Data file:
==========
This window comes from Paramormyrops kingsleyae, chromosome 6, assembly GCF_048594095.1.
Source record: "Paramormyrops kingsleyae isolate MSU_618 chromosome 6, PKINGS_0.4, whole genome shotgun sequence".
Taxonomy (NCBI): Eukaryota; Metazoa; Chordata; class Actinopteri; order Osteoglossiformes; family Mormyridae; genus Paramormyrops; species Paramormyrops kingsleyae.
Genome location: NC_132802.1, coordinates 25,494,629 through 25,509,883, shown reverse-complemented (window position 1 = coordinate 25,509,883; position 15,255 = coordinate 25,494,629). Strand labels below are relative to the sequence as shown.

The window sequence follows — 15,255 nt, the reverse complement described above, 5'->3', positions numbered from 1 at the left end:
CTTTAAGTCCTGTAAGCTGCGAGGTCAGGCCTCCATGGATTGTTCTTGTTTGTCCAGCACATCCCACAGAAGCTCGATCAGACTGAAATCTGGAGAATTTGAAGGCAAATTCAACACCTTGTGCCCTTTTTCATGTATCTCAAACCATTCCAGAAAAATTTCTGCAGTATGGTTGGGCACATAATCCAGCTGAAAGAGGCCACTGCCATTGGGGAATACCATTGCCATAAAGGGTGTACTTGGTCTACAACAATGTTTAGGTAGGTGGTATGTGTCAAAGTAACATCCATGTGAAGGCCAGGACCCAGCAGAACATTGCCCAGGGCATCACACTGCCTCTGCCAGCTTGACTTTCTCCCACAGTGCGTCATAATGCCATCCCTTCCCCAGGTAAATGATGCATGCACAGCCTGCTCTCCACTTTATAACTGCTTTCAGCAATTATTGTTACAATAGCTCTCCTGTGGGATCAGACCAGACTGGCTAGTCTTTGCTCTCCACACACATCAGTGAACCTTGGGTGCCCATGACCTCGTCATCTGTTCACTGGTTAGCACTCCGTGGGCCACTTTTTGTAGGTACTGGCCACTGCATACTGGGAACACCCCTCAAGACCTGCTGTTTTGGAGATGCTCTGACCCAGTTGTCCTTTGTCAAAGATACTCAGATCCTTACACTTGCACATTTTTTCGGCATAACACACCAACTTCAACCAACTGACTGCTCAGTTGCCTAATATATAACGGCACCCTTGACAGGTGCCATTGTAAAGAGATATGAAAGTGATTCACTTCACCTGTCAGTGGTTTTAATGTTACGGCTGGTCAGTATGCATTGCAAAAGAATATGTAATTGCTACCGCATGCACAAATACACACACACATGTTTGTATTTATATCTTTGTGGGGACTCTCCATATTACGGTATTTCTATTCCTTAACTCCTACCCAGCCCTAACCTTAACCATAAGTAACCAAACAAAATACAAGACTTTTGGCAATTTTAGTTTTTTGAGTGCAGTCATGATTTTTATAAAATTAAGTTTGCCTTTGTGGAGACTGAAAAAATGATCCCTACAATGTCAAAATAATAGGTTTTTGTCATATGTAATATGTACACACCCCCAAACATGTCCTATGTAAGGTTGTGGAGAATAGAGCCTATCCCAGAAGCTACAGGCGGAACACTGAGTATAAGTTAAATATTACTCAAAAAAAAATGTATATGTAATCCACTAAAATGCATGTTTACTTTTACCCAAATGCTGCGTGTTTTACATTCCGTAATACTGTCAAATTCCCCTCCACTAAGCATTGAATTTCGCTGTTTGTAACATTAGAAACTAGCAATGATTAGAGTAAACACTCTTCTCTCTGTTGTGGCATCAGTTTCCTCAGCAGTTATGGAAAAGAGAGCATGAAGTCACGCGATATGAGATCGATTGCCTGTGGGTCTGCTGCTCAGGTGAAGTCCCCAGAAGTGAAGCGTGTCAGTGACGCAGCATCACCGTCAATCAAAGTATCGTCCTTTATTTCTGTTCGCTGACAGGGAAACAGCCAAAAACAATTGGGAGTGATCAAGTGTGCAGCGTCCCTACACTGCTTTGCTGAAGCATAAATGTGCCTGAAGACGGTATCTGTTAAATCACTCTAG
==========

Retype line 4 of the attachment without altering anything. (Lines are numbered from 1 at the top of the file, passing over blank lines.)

Genome location: NC_132802.1, coordinates 25,494,629 through 25,509,883, shown reverse-complemented (window position 1 = coordinate 25,509,883; position 15,255 = coordinate 25,494,629). Strand labels below are relative to the sequence as shown.